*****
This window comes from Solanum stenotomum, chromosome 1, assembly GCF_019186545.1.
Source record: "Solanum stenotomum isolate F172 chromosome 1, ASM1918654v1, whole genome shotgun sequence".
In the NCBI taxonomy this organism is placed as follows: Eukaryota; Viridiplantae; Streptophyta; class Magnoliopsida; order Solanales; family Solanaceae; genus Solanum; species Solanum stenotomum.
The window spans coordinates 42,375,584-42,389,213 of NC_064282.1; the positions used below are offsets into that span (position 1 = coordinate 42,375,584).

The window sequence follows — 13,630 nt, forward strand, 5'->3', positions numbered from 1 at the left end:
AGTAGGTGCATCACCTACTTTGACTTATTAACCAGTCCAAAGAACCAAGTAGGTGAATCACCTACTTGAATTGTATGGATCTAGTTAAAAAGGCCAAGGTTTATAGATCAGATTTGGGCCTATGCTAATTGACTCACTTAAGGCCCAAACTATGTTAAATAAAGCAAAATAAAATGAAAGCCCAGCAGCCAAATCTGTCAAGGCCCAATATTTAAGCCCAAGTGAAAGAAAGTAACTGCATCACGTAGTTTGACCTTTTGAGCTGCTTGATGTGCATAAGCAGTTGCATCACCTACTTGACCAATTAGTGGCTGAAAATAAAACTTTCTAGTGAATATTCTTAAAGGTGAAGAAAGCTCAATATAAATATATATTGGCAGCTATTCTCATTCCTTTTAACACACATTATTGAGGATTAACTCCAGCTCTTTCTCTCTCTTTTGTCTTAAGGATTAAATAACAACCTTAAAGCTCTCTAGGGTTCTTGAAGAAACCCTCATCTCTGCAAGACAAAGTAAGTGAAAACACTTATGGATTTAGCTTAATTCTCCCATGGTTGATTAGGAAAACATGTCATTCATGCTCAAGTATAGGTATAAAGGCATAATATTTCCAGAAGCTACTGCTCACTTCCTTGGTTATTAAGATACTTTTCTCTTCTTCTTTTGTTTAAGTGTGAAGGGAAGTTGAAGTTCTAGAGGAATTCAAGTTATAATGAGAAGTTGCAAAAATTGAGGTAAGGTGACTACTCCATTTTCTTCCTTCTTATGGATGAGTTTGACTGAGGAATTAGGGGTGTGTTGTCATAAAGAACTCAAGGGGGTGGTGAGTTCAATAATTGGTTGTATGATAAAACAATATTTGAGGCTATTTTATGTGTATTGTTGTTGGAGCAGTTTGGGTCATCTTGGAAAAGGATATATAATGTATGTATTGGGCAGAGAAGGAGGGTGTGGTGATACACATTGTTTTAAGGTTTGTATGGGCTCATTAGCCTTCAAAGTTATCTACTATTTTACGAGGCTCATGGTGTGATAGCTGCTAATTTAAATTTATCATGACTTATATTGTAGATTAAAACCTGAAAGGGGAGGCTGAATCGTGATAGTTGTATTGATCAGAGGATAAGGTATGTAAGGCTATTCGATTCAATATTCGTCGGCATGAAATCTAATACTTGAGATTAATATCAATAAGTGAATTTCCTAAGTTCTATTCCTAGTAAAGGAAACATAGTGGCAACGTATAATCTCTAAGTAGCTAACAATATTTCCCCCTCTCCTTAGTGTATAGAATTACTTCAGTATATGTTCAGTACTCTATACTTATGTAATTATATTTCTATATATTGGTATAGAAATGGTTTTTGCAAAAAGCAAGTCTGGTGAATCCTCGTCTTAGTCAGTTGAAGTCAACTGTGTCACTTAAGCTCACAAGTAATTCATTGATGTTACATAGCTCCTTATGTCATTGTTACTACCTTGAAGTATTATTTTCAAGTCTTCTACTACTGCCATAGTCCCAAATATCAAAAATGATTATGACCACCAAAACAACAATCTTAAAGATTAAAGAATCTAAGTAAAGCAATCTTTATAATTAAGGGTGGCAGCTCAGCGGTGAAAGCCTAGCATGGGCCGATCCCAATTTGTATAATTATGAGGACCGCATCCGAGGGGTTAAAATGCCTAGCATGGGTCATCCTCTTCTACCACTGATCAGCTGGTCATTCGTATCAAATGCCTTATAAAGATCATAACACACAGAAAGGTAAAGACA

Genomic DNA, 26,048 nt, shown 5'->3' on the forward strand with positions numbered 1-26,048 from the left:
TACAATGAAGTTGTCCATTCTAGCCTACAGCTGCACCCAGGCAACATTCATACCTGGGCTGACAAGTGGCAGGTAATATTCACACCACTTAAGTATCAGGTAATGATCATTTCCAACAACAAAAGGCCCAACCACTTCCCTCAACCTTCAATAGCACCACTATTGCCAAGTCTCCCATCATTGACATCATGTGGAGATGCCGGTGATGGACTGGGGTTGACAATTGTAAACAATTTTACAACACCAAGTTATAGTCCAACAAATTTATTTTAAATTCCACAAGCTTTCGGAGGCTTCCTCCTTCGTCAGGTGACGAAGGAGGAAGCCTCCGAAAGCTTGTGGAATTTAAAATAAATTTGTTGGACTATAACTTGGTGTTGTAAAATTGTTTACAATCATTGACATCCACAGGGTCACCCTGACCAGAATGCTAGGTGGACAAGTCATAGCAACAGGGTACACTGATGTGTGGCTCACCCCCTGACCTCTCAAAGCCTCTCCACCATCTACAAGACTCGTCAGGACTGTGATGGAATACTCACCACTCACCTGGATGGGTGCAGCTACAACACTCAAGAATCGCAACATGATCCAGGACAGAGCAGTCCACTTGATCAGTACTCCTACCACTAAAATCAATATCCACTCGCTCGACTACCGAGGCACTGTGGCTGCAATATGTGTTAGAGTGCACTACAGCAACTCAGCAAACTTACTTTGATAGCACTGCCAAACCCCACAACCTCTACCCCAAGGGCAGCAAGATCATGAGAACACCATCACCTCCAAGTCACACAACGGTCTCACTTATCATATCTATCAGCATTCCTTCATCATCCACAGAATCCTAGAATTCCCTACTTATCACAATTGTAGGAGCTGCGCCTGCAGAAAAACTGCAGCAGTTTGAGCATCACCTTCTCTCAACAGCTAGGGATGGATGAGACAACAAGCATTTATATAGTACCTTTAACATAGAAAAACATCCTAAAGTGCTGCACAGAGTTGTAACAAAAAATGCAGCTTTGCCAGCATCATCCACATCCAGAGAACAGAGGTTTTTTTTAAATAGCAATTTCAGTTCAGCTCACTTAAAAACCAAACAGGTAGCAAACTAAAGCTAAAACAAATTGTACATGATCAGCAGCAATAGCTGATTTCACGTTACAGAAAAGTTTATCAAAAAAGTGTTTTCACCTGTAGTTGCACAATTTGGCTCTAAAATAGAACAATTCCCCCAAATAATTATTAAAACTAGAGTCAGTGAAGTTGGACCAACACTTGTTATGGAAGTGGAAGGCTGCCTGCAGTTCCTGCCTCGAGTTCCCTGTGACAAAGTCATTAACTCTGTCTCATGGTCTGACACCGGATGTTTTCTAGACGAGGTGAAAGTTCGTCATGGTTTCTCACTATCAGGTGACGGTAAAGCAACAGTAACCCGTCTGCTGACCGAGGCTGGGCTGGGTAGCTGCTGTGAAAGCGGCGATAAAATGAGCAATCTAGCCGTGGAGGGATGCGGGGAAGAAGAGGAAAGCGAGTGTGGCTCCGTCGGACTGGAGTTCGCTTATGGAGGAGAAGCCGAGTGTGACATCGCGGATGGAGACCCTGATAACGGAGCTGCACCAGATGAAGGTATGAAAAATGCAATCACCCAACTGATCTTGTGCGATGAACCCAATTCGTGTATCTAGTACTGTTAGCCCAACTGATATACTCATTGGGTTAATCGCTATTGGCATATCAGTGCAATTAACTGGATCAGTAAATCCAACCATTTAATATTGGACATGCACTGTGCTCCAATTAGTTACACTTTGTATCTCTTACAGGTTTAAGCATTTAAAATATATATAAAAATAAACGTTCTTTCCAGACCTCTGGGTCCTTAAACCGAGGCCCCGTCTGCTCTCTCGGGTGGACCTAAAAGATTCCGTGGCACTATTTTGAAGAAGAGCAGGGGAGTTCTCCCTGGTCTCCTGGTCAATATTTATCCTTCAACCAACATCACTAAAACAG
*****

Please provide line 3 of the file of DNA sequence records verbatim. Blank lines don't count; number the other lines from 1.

In the NCBI taxonomy this organism is placed as follows: Eukaryota; Viridiplantae; Streptophyta; class Magnoliopsida; order Solanales; family Solanaceae; genus Solanum; species Solanum stenotomum.